Now that we are well into the first quarter of 2017 and two months into the Trump administration, it is time to update real estate forecasting trends for this year and next. To be sure, forecasting trends are inexact at best. However, some trends are clear to see.
A number of changes are on the horizon with President Trump holding serve. Although clearly not as high on his list as immigration, tax reform, Obama Care, rebuilding our military, and generally ridding us of much of the over regulation of the prior administration, there are indications that President Trump will advance changes to affordable housing regulations and how the Federal Housing Authority is to be run moving forward to spur economic growth across the financial spectrum. What he does and how he does it is yet to be determined, so stay tuned.
Presidential policies and politics aside, millennials and baby boomers are the two demographics expected to be the most market active this year and next. Those millennials that were not active the past couple years, now in their mid-thirties, are expected to be active home buyers now. If they do not have a home, this is this year to do so. This is a better time for them as they are weaponized by the best job prospects with higher monthly wages of any of the demographic groups. Many of them will forego the starter home for something larger, more luxurious, and more exclusive, primarily in suburban communities. It further appears the bulk of movement across all demographics will be to secondary and tertiary real estate markets.
Baby boomers are expected to be on the move in larger numbers as they are entering their retirement years, many downsizing for a variety of reasons from life changing circumstances to health care costs and considerations, with many surprisingly investing in larger, more luxurious homesteads to better enjoy their life. Many aging baby boomers are now expected to be moving to locales other than the traditional retirement meccas of Florida or Arizona to remain closer to their families. To that extent, across all demographics, forecasters anticipate the greatest movement will be toward the Western US and to the West Coast. Such a move will translate to continuing higher market prices, particularly around those markets that are close to institutions of higher education with the most accessible jobs. The West Coast is expected to have the greatest job growth driving already high prices, higher still, with Denver, CO, Seattle, WA, and Portland, OR topping most lists at 10-11% price appreciation due to growing populations and a tight housing supply within.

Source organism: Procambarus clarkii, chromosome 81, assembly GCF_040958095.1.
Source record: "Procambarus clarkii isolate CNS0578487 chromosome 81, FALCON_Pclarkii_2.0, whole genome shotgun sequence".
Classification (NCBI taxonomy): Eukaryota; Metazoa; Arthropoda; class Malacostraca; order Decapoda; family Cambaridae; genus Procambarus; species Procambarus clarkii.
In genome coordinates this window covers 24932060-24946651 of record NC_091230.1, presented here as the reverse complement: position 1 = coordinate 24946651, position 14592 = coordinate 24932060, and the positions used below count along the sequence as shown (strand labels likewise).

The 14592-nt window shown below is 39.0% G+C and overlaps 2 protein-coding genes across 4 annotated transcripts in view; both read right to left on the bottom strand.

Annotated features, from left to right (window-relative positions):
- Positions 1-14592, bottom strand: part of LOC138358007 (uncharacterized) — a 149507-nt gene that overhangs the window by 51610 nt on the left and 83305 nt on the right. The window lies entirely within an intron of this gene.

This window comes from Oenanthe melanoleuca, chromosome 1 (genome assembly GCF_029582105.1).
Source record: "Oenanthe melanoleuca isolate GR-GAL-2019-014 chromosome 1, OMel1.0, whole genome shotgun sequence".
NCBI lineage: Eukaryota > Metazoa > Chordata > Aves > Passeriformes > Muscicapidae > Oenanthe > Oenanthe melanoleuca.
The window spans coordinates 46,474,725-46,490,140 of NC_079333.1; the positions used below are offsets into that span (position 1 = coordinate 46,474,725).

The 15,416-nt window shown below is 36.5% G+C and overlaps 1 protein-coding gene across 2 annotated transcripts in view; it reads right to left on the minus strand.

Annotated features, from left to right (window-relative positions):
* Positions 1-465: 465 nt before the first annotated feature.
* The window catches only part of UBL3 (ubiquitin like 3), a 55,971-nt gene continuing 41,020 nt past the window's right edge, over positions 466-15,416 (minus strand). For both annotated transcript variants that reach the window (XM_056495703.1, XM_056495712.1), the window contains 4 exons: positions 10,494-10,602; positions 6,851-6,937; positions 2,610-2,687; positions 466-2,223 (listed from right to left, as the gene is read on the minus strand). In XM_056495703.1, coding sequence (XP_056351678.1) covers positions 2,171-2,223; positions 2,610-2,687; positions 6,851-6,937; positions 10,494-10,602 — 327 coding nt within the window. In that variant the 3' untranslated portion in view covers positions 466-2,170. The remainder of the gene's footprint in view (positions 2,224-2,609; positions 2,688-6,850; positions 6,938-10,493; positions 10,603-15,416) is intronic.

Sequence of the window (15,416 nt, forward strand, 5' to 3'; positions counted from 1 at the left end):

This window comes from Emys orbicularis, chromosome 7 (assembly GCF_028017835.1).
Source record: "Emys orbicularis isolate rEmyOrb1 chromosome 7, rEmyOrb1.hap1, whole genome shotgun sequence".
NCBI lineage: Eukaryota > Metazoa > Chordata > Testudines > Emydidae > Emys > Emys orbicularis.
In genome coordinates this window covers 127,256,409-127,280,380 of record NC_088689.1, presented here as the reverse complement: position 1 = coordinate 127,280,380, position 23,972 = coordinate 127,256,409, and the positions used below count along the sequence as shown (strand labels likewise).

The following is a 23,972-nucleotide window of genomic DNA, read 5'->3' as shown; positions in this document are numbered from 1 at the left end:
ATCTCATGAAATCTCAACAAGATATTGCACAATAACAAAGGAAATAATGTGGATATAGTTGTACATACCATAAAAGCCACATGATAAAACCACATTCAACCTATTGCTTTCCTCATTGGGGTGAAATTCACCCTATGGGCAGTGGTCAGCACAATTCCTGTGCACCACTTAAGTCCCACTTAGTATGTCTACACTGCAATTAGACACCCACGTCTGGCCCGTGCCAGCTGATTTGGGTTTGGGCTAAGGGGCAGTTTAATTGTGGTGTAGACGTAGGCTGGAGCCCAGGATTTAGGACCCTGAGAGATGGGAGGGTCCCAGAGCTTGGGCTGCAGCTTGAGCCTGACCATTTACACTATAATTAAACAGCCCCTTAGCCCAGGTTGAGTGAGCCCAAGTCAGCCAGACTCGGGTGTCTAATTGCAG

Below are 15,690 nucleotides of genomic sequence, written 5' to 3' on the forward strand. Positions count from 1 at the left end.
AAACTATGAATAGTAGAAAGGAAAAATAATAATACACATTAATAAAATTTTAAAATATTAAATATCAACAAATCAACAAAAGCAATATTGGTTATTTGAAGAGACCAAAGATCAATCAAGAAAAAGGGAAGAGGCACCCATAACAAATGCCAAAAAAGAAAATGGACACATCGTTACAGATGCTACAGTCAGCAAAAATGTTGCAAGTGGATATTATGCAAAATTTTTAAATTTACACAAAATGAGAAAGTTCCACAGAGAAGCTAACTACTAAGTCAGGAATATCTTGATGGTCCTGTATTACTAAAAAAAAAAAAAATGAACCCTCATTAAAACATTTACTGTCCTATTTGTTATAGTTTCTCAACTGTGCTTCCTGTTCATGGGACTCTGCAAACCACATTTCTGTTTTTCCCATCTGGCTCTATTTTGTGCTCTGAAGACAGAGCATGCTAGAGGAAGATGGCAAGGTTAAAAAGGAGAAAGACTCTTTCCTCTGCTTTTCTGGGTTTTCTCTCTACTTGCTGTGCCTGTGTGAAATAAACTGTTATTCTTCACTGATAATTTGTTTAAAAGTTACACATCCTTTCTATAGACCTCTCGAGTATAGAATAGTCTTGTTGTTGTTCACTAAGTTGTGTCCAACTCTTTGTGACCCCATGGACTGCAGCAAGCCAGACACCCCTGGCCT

Nationally, price appreciation is expected to slow down to under 4% with supply remaining tight and inventory low in the face of fewer homes in fast moving localized markets.
Investors ought to pay attention to the current and forthcoming US housing and market forecasts. Those trends now appear strong for the next three to four years. Home sales are expected to top 6.5M with 160,000 in new home construction. These trends are bolstered by what President Trump is touting, with anticipated government deregulation, a continuation of business cycle growth, moderately rising mortgage rates, and a belief that another housing crisis is remote.
Many forecast new home construction will not keep up with demand and many renters will find a way to become homeowners this year. New homes will be more expensive across the board with home buyers gravitating to the suburbs seeking more affordable housing. The problem will be worsening affordability as the share of affordable housing diminishes for those at or below median annual income in many areas. It is expected that competition for housing will be fierce. The irony is much of what is sought will be beyond the grasp of the most willing buyers.
Cities are expected to experience dense development with a trend toward smaller, more functional, energy efficient homes with easy transit access as well as access to health care and social amenities to sustain and enrich lives. For those that choose to remain renters, rents are predicted to be more affordable this year with incomes expected to grow faster than rents may increase.
Investors need to be aware of what is now referred to as “suburban neighborhoods”. What was once characterized as suburban sprawl has come to be more dense communities of different housing arrangements with a healthy mix of town homes, apartments, and single family homes all existing within a well-defined neighborhood, comfortably blending the best of urban and suburban features, with quick and easy access to jobs, premier school systems, and all social and health care amenities most valued. This is where some 80% of residential growth is expected through 2024.
It is an exciting time to be a real estate investor. Make the most of it.